Despite their efforts to sustain the interest of the conversation, they were obviously distrait, and had a proclivity to fall into sudden silences, and Mrs. Keene found them amazingly unresponsive and dull. Thus it was that she rose as if to retire for the night while the hour was still early. In fact, she intended to utilize the opportunity to have some dresses of the first mourning outfit tried on, for which the patient maid was now awaiting her.

"I leave you a charming substitute," she said in making her excuses. "Geraldine need not come in yet—it is not late."

Her withdrawal seemed to give a fresh impetus to some impulse with which Rigdon had been temporizing. He recurred to it at once. "You contemplate giving it to the public," he said to Gordon; "why not try its effect on a disinterested listener first, and judge from that?"

Gordon assented with an extreme gravity that surprised Geraldine; then Rigdon hesitated, evidently scarcely knowing how to begin. He looked vaguely at the moon riding high in the heavens above the long, broad expanse of the Mississippi and the darkling forests on either hand. Sometimes a shaft of light, a sudden luminous glister, betokened the motion of the currents gliding in the sheen. "Last night," he said in a tense, bated voice—"last night Mr. Gordon saw the phantom of Bogue Holauba. Stop! Hush!"—for the girl had sprung half screaming from her chair. "This is important." He laid his hand on her arm to detain her. "We want you to help us!"

"Help you! Why, you scare me to death!" She had paused, but stood trembling from head to foot.

"There is something explained in one of Mr. Keene's papers,—addressed to Mr. Gordon; and we have been much startled by the coincidence of his—his vision."

"Did he see—really——?" Geraldine had sunk back in her chair, her face ghastly pale.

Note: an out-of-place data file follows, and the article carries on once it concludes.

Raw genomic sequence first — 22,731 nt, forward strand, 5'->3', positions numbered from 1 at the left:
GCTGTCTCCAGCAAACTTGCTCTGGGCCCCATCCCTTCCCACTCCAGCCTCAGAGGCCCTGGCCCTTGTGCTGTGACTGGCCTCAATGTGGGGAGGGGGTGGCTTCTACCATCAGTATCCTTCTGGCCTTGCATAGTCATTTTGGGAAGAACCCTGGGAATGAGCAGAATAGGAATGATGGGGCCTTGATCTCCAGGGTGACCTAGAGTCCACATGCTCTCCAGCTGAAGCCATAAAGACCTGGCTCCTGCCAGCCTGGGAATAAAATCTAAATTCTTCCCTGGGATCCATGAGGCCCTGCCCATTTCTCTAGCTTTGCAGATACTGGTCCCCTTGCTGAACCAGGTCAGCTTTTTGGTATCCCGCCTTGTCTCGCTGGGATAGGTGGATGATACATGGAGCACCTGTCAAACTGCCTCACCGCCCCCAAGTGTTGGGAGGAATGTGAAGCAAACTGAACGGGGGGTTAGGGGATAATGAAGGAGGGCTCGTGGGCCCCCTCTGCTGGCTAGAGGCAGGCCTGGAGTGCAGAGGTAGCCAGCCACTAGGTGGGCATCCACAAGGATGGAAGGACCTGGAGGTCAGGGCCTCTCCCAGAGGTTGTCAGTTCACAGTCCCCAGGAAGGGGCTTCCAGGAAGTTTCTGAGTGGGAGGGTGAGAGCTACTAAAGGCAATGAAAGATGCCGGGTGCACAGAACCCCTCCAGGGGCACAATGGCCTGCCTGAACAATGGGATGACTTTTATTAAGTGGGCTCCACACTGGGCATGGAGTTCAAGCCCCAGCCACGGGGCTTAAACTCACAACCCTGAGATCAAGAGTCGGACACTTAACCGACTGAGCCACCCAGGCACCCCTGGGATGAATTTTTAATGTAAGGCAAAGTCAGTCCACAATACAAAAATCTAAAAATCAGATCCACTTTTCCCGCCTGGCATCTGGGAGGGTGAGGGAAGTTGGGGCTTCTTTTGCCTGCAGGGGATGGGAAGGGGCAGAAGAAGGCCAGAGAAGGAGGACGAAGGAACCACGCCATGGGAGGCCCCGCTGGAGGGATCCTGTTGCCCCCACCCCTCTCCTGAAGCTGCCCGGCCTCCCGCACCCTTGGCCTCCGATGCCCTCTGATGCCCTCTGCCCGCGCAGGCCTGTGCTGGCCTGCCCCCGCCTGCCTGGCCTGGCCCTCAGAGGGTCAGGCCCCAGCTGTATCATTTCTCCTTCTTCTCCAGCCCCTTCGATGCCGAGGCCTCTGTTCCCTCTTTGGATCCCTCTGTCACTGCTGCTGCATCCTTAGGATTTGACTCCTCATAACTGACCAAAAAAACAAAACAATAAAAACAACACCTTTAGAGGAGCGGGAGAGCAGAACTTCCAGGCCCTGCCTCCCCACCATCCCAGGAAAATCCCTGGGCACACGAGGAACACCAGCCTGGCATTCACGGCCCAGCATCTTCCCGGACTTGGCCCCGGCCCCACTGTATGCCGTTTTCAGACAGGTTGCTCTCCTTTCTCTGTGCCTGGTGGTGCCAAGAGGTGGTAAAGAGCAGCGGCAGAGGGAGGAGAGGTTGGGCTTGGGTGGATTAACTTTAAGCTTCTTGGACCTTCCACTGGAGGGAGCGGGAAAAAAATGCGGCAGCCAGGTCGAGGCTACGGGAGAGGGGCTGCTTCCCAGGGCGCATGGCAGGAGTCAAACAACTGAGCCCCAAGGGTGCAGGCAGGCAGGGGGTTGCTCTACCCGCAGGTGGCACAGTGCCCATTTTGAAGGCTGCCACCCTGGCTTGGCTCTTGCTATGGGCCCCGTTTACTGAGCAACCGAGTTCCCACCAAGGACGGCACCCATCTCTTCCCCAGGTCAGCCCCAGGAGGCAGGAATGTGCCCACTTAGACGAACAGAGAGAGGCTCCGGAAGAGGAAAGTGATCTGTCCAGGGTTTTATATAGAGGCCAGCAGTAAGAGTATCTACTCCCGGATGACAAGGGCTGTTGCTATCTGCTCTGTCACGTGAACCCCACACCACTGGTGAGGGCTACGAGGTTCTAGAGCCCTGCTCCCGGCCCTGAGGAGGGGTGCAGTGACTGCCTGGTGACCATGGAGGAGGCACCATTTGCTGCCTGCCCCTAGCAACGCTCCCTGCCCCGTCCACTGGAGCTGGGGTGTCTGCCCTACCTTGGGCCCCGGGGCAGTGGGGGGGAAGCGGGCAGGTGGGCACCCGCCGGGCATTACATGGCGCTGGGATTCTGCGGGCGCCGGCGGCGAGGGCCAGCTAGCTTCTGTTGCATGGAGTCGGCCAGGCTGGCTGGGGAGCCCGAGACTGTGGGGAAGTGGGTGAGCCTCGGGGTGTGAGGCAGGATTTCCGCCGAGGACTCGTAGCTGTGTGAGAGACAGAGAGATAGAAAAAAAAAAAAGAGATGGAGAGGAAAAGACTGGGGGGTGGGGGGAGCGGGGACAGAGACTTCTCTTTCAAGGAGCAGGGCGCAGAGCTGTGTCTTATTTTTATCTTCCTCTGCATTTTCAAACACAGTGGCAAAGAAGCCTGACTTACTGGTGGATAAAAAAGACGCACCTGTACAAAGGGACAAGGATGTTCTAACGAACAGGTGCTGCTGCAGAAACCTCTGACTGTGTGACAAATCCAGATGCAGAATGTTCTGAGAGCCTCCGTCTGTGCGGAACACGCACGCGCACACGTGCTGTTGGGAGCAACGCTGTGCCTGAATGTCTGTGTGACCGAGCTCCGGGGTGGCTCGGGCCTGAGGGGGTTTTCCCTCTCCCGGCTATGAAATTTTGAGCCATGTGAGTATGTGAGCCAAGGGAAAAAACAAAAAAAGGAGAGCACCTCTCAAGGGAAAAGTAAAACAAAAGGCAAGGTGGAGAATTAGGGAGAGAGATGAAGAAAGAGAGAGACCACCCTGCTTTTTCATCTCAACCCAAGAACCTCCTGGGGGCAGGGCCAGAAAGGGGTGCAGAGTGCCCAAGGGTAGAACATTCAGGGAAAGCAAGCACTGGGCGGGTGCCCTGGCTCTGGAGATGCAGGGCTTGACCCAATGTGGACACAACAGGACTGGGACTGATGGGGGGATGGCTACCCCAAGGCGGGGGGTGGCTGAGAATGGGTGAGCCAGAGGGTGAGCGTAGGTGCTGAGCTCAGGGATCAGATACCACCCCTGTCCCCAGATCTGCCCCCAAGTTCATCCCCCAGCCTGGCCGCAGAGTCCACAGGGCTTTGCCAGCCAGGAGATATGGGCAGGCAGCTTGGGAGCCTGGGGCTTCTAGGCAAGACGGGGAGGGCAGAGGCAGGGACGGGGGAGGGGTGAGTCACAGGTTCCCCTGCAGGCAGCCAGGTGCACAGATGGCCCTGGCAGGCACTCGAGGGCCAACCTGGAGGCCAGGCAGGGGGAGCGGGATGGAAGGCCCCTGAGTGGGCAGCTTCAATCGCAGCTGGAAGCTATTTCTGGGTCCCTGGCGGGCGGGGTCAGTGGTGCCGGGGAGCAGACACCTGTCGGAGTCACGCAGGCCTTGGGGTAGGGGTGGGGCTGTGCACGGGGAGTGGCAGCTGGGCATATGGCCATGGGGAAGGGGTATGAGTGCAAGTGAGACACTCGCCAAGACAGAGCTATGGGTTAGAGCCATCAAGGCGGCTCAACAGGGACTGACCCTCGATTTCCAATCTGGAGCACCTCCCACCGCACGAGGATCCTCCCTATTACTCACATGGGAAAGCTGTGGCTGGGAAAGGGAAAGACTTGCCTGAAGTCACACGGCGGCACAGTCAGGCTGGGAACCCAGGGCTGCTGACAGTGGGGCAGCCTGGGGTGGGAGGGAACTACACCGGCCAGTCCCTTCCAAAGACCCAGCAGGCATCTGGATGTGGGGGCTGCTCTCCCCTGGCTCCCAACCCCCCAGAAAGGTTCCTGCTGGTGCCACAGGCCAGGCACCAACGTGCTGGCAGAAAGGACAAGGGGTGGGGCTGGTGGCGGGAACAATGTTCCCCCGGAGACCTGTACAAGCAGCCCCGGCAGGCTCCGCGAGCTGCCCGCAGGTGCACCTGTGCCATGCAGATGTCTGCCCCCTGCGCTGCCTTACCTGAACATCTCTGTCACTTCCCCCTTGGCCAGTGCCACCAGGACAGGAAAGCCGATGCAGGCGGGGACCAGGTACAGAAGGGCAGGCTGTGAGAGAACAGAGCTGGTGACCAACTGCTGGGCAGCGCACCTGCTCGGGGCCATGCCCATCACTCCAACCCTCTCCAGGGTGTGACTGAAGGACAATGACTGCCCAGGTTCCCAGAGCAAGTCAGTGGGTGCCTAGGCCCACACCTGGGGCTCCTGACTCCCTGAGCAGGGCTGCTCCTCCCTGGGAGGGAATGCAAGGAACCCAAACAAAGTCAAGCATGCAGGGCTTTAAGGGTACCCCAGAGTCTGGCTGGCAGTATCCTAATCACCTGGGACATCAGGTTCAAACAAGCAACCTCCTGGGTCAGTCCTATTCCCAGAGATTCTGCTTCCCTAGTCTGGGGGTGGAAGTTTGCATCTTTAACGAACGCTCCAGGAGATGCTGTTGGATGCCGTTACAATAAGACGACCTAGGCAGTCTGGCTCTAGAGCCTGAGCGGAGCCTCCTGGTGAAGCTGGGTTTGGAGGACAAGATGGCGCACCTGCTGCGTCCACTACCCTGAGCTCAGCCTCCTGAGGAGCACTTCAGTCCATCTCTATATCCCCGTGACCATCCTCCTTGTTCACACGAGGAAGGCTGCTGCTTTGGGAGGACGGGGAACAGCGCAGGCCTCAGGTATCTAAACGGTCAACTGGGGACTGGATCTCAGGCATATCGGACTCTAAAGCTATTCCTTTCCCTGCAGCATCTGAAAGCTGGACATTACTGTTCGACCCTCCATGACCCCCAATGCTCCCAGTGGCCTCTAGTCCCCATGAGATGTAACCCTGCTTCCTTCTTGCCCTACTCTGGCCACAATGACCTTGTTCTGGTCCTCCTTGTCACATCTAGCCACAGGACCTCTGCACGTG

"Of course it must be some illusion," said Rigdon. "The effect of the mist, perhaps——"

"Only, there was no mist," said Gordon.

"Perhaps a snag waving in the wind."

"Only, there was no wind."

"Perhaps a snag tossing in the motion of the water,—at all events, you can't say there was no water." Dr. Rigdon glanced at Gordon with a genial smile.

"Mighty little water for the Mississippi," Gordon sought to respond in the same key.

"You know the record of these apparitions." Leaning forward, one arm on his knee, the document in question in his hand, Rigdon looked up into Geraldine's pale face. "In the old days there used to be a sort of water-gypsy, with a queer little trading-boat that plied the region of the bends-a queer little old man, too—Polish, I think, foreign certainly—and the butt of all the wags alongshore, at the stores and the wood-yards, the cotton-sheds and the wharf-boats. By some accident, it was thought, the boat got away when he was befuddled with drink in a wood-chopper's cabin—a stout, trig little craft it was! When he found it was gone, he was wild, for although he saw it afloat at a considerable distance down the Mississippi, it suddenly disappeared near Bogue Holauba, cargo and all. No trace of its fate was ever discovered. He haunted these banks then—whatever he may have done since—screaming out his woes for his losses, and his rage and curses on the miscreants who had set the craft adrift—for he fully believed it was done in malice—beating his breast and tearing his hair. The Civil War came on presently, and the man was lost sight of in the national commotions. No one thought of him again till suddenly something—an apparition, an illusion, the semblance of a man—began to patrol the banks of Bogue Holauba, and beat its breast and tear its hair and bewail its woes in pantomime, and set the whole country-side aghast, for always disasters follow its return."